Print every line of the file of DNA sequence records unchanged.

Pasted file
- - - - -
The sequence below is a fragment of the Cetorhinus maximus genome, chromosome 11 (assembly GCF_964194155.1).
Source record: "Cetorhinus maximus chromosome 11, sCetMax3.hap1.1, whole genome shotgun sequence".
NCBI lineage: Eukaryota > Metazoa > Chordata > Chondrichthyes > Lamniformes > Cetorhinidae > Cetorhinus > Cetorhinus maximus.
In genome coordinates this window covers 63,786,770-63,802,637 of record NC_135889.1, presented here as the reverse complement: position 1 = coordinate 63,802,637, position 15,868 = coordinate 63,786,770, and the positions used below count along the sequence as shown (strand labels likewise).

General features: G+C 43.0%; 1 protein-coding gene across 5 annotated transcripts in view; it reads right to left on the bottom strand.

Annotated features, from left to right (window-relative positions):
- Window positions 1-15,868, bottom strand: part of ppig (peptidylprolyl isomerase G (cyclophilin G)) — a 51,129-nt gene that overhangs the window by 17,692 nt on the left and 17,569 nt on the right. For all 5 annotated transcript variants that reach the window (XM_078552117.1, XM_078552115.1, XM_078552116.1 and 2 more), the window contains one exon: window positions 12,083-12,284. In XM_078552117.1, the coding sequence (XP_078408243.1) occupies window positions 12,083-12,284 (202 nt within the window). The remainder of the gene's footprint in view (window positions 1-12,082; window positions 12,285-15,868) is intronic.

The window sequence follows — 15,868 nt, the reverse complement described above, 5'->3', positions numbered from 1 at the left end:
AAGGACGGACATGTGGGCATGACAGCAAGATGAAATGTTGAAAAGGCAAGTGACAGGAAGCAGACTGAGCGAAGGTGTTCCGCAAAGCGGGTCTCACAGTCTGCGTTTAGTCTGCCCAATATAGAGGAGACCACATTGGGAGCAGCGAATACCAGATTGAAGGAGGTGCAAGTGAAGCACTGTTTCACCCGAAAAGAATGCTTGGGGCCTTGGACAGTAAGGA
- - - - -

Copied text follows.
The sequence below is a fragment of the Cetorhinus maximus genome, chromosome 11 (assembly GCF_964194155.1).
Source record: "Cetorhinus maximus chromosome 11, sCetMax3.hap1.1, whole genome shotgun sequence".
NCBI lineage: Eukaryota > Metazoa > Chordata > Chondrichthyes > Lamniformes > Cetorhinidae > Cetorhinus > Cetorhinus maximus.
In genome coordinates this window covers 63,786,770-63,802,637 of record NC_135889.1, presented here as the reverse complement: position 1 = coordinate 63,802,637, position 15,868 = coordinate 63,786,770, and the positions used below count along the sequence as shown (strand labels likewise).

General features: G+C 43.0%; 1 protein-coding gene across 5 annotated transcripts in view; it reads right to left on the bottom strand.

Annotated features, from left to right (window-relative positions):
- Window positions 1-15,868, bottom strand: part of ppig (peptidylprolyl isomerase G (cyclophilin G)) — a 51,129-nt gene that overhangs the window by 17,692 nt on the left and 17,569 nt on the right. For all 5 annotated transcript variants that reach the window (XM_078552117.1, XM_078552115.1, XM_078552116.1 and 2 more), the window contains one exon: window positions 12,083-12,284. In XM_078552117.1, the coding sequence (XP_078408243.1) occupies window positions 12,083-12,284 (202 nt within the window). The remainder of the gene's footprint in view (window positions 1-12,082; window positions 12,285-15,868) is intronic.

The window sequence follows — 15,868 nt, the reverse complement described above, 5'->3', positions numbered from 1 at the left end:
AAGGACGGACATGTGGGCATGACAGCAAGATGAAATGTTGAAAAGGCAAGTGACAGGAAGCAGACTGAGCGAAGGTGTTCCGCAAAGCGGGTCTCACAGTCTGCGTTTAGTCTGCCCAATATAGAGGAGACCACATTGGGAGCAGCGAATACCAGATTGAAGGAGGTGCAAGTGAAGCACTGTTTCACCCGAAAAGAATGCTTGGGGCCTTGGACAGTAAGGA